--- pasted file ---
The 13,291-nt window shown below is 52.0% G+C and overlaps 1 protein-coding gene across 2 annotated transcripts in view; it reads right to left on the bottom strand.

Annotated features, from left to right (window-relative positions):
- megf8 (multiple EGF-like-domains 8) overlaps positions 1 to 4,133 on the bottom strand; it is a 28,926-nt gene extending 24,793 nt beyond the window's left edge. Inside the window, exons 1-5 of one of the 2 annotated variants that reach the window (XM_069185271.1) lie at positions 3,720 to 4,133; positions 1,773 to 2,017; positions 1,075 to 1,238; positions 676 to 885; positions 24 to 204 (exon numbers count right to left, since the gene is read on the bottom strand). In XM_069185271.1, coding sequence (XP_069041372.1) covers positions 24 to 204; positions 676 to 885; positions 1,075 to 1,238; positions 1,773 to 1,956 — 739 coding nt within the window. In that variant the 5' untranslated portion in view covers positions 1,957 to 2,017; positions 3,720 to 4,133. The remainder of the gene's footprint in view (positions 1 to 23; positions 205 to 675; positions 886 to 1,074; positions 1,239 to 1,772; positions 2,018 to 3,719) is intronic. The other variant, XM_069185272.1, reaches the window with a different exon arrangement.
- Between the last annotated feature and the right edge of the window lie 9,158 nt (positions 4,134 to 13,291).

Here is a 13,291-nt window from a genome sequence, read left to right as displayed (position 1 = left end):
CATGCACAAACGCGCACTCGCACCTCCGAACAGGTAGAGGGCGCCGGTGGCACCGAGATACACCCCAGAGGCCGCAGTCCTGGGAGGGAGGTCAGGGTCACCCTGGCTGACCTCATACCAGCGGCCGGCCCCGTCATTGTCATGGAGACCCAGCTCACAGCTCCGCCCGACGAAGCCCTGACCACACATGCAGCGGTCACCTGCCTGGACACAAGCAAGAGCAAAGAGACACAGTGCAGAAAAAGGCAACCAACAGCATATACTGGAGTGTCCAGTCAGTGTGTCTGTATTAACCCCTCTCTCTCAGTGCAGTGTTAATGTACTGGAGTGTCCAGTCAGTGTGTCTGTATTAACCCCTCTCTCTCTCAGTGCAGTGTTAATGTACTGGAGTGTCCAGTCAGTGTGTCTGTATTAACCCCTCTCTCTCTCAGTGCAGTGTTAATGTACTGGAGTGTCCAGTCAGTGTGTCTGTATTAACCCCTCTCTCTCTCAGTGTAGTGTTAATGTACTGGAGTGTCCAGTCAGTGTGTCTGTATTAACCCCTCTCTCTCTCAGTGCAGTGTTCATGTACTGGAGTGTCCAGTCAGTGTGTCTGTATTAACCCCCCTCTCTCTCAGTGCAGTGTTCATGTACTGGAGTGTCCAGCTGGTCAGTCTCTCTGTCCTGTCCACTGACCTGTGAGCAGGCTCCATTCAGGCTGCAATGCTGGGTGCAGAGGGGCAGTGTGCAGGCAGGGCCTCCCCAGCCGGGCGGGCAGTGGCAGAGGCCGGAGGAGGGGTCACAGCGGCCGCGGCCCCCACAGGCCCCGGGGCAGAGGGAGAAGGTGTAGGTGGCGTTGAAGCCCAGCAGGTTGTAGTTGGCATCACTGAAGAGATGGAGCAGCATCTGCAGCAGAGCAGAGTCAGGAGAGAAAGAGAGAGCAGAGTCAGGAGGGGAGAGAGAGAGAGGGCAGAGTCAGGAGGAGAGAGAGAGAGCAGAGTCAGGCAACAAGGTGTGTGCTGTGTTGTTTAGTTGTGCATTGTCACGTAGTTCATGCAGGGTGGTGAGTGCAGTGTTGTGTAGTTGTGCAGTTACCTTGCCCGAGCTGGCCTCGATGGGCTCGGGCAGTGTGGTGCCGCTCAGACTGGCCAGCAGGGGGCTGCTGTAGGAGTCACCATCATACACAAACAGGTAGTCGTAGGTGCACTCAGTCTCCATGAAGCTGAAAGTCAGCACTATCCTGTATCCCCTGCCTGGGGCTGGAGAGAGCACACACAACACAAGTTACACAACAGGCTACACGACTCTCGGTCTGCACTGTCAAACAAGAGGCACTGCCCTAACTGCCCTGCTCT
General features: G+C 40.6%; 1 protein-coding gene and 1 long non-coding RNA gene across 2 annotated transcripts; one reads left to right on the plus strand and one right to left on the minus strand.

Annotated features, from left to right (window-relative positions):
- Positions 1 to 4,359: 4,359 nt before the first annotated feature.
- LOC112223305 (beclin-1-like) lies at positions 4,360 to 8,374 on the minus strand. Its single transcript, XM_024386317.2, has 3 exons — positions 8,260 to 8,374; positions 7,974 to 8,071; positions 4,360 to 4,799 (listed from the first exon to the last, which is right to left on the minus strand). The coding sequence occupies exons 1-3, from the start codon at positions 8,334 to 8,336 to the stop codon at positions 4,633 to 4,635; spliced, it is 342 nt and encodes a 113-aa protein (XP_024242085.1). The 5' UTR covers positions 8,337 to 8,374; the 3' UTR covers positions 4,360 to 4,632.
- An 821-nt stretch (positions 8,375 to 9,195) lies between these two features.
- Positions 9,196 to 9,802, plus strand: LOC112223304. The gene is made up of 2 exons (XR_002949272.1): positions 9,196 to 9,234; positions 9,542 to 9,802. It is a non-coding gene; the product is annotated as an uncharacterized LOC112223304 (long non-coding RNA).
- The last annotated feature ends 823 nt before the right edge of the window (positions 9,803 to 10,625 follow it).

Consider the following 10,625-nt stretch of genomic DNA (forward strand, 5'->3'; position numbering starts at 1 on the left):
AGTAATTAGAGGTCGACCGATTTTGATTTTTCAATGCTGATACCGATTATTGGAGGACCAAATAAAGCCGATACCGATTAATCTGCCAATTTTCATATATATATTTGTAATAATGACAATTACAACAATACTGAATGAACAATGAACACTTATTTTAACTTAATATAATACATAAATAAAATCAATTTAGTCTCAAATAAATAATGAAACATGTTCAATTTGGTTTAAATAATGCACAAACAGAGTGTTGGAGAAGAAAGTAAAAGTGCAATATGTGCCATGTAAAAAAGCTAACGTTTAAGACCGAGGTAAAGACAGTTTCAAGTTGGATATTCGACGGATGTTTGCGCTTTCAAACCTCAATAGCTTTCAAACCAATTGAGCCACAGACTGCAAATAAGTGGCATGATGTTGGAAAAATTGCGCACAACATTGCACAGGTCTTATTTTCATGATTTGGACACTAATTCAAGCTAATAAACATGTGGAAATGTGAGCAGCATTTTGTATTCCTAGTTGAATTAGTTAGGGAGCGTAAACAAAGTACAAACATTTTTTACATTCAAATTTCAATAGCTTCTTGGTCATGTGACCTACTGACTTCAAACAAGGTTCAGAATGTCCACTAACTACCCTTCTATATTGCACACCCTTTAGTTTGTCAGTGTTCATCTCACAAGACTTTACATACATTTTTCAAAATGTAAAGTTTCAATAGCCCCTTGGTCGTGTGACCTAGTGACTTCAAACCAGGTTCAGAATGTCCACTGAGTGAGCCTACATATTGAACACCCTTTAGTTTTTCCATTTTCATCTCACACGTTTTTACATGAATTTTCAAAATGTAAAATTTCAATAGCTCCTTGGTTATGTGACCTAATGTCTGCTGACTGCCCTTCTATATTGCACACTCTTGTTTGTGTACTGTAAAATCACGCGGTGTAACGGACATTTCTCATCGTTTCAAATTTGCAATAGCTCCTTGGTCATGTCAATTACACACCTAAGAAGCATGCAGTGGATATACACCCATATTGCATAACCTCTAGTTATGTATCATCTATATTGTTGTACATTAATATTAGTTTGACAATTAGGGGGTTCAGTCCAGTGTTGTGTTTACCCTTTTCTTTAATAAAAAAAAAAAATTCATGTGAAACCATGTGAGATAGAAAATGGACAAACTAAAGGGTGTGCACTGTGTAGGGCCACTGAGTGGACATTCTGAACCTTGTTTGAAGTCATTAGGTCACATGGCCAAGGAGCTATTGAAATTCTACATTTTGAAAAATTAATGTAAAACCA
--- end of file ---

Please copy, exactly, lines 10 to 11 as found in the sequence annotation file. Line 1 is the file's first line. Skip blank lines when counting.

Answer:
- LOC112223305 (beclin-1-like) lies at positions 4,360 to 8,374 on the minus strand. Its single transcript, XM_024386317.2, has 3 exons — positions 8,260 to 8,374; positions 7,974 to 8,071; positions 4,360 to 4,799 (listed from the first exon to the last, which is right to left on the minus strand). The coding sequence occupies exons 1-3, from the start codon at positions 8,334 to 8,336 to the stop codon at positions 4,633 to 4,635; spliced, it is 342 nt and encodes a 113-aa protein (XP_024242085.1). The 5' UTR covers positions 8,337 to 8,374; the 3' UTR covers positions 4,360 to 4,632.
- An 821-nt stretch (positions 8,375 to 9,195) lies between these two features.